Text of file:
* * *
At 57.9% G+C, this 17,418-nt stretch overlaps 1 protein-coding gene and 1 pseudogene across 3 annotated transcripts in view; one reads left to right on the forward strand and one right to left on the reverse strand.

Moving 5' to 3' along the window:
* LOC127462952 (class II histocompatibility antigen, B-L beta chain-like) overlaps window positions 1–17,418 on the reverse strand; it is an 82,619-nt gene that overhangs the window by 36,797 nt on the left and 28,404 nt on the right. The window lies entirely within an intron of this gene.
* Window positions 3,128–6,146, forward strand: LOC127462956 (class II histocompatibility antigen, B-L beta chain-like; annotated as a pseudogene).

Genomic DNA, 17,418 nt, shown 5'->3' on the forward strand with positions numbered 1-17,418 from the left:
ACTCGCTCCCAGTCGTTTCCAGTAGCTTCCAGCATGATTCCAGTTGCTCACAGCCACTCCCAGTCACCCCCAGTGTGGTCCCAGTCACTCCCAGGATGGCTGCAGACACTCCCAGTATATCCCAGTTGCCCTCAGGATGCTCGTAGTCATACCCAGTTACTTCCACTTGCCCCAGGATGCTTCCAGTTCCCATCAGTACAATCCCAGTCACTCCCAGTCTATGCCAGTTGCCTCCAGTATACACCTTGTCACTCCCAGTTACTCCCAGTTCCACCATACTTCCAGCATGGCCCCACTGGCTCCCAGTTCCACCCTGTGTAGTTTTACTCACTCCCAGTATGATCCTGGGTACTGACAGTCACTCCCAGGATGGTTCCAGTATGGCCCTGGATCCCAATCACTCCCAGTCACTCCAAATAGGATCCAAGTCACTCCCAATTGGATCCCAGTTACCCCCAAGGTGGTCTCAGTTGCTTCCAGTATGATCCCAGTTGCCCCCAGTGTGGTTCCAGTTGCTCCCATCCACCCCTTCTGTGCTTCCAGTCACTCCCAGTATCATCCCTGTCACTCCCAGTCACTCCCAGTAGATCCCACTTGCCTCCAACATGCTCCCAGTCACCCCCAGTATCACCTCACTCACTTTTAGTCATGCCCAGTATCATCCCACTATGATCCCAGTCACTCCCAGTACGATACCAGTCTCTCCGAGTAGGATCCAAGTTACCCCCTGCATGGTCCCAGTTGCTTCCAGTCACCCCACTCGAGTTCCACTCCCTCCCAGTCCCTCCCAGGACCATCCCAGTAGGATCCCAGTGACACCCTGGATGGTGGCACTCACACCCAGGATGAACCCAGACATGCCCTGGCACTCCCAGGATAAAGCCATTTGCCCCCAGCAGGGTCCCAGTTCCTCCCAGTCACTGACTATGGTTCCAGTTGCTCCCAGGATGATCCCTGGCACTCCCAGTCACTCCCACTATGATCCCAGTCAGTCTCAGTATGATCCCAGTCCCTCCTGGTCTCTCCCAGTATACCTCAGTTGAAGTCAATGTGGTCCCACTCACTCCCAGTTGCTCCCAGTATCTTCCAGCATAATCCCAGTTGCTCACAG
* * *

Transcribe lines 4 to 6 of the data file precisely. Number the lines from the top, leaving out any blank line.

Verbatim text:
* Window positions 3,128–6,146, forward strand: LOC127462956 (class II histocompatibility antigen, B-L beta chain-like; annotated as a pseudogene).

Genomic DNA, 17,418 nt, shown 5'->3' on the forward strand with positions numbered 1-17,418 from the left:
ACTCGCTCCCAGTCGTTTCCAGTAGCTTCCAGCATGATTCCAGTTGCTCACAGCCACTCCCAGTCACCCCCAGTGTGGTCCCAGTCACTCCCAGGATGGCTGCAGACACTCCCAGTATATCCCAGTTGCCCTCAGGATGCTCGTAGTCATACCCAGTTACTTCCACTTGCCCCAGGATGCTTCCAGTTCCCATCAGTACAATCCCAGTCACTCCCAGTCTATGCCAGTTGCCTCCAGTATACACCTTGTCACTCCCAGTTACTCCCAGTTCCACCATACTTCCAGCATGGCCCCACTGGCTCCCAGTTCCACCCTGTGTAGTTTTACTCACTCCCAGTATGATCCTGGGTACTGACAGTCACTCCCAGGATGGTTCCAGTATGGCCCTGGATCCCAATCACTCCCAGTCACTCCAAATAGGATCCAAGTCACTCCCAATTGGATCCCAGTTACCCCCAAGGTGGTCTCAGTTGCTTCCAGTATGATCCCAGTTGCCCCCAGTGTGGTTCCAGTTGCTCCCATCCACCCCTTCTGTGCTTCCAGTCACTCCCAGTATCATCCCTGTCACTCCCAGTCACTCCCAGTAGATCCCACTTGCCTCCAACATGCTCCCAGTCACCCCCAGTATCACCTCACTCACTTTTAGTCATGCCCAGTATCATCCCACTATGATCCCAGTCACTCCCAGTACGATACCAGTCTCTCCGAGTAGGATCCAAGTTACCCCCTGCATGGTCCCAGTTGCTTCCAGTCACCCCACTCGAGTTCCACTCCCTCCCAGTCCCTCCCAGGACCATCCCAGTAGGATCCCAGTGACACCCTGGATGGTGGCACTCACACCCAGGATGAACCCAGACATGCCCTGGCACTCCCAGGATAAAGCCATTTGCCCCCAGCAGGGTCCCAGTTCCTCCCAGTCACTGACTATGGTTCCAGTTGCTCCCAGGATGATCCCTGGCACTCCCAGTCACTCCCACTATGATCCCAGTCAGTCTCAGTATGATCCCAGTCCCTCCTGGTCTCTCCCAGTATACCTCAGTTGAAGTCAATGTGGTCCCACTCACTCCCAGTTGCTCCCAGTATCTTCCAGCATAATCCCAGTTGCTCACAG